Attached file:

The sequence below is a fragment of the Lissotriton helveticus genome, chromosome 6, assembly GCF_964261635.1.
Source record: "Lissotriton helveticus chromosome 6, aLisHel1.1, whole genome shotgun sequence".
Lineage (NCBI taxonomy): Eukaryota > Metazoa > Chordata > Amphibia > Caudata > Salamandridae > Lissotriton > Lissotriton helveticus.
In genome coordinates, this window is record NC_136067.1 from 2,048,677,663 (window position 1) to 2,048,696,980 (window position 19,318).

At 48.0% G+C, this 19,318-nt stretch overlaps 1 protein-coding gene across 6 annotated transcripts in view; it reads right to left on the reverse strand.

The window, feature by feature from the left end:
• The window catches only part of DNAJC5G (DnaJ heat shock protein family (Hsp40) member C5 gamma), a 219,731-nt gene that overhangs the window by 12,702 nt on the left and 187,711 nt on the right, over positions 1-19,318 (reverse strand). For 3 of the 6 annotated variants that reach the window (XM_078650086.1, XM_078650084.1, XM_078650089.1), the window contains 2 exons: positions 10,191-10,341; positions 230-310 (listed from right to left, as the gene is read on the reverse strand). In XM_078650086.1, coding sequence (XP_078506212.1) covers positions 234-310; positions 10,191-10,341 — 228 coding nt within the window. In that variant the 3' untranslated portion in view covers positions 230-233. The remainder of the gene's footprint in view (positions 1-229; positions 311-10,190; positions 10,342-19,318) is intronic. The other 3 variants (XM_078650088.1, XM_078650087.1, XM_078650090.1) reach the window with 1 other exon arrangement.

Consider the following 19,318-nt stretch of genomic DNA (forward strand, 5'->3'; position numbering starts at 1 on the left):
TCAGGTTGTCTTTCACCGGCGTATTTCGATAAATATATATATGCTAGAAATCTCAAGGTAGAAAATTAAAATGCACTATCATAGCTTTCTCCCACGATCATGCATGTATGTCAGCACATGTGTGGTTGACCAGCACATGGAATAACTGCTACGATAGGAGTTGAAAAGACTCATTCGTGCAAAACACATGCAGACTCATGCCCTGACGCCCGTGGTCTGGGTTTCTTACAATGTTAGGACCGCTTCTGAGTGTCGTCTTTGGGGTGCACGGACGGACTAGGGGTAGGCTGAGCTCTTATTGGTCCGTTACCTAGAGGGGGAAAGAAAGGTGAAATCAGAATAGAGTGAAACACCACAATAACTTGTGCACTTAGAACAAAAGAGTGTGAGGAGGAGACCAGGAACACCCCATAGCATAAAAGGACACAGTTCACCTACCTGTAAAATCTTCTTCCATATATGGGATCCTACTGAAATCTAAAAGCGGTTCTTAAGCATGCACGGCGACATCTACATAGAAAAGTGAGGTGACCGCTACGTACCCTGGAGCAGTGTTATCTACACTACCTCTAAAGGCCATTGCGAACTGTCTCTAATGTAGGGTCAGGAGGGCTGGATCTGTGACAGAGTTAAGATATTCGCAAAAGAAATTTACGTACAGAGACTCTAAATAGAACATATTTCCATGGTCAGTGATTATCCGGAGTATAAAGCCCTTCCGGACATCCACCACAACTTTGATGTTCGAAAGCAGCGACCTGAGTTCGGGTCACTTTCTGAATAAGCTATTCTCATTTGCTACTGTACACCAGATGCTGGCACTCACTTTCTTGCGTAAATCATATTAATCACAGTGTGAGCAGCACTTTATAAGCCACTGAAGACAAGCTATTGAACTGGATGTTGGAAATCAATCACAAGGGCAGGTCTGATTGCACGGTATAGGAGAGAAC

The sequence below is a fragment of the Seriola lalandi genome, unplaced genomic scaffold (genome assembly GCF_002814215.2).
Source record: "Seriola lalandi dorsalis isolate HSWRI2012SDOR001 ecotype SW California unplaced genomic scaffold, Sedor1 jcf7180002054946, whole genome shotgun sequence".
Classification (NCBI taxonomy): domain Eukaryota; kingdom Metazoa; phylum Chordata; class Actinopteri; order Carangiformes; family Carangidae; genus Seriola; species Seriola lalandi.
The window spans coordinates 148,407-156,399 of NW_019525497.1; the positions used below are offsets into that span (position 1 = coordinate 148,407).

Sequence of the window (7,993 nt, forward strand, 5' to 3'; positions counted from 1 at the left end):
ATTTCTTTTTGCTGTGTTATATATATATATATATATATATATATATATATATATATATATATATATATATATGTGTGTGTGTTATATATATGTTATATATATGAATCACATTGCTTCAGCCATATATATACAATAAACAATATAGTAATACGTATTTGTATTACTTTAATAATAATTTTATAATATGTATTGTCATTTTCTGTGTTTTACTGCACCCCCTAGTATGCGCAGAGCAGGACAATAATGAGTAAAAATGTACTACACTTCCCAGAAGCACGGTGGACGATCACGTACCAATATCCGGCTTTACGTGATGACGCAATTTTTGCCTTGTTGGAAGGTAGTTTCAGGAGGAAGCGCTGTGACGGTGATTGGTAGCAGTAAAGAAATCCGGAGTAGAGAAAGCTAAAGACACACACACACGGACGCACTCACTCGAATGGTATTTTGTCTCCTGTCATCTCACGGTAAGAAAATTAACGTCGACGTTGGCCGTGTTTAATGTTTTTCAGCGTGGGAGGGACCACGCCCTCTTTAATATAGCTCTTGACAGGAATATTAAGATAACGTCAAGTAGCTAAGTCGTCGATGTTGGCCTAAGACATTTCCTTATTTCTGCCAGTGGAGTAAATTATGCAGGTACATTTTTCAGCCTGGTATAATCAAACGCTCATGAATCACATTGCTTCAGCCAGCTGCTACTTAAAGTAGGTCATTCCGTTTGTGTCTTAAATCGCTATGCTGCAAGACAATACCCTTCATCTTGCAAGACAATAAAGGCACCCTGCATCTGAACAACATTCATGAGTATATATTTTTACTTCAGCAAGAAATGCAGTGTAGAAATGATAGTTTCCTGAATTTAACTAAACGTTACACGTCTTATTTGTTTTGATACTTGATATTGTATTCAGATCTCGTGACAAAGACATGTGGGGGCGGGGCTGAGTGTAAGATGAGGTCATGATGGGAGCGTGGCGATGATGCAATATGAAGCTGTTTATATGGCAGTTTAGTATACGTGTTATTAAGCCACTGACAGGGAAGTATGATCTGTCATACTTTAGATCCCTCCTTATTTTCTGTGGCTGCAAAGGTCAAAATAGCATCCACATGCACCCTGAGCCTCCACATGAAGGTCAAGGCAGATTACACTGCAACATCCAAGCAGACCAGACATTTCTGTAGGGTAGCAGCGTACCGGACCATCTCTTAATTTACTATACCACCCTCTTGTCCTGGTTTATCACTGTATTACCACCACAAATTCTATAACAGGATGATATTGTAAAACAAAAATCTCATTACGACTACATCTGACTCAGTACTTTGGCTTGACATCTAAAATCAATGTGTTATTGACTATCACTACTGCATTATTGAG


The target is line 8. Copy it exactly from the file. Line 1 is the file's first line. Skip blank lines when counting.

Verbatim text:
Consider the following 19,318-nt stretch of genomic DNA (forward strand, 5'->3'; position numbering starts at 1 on the left):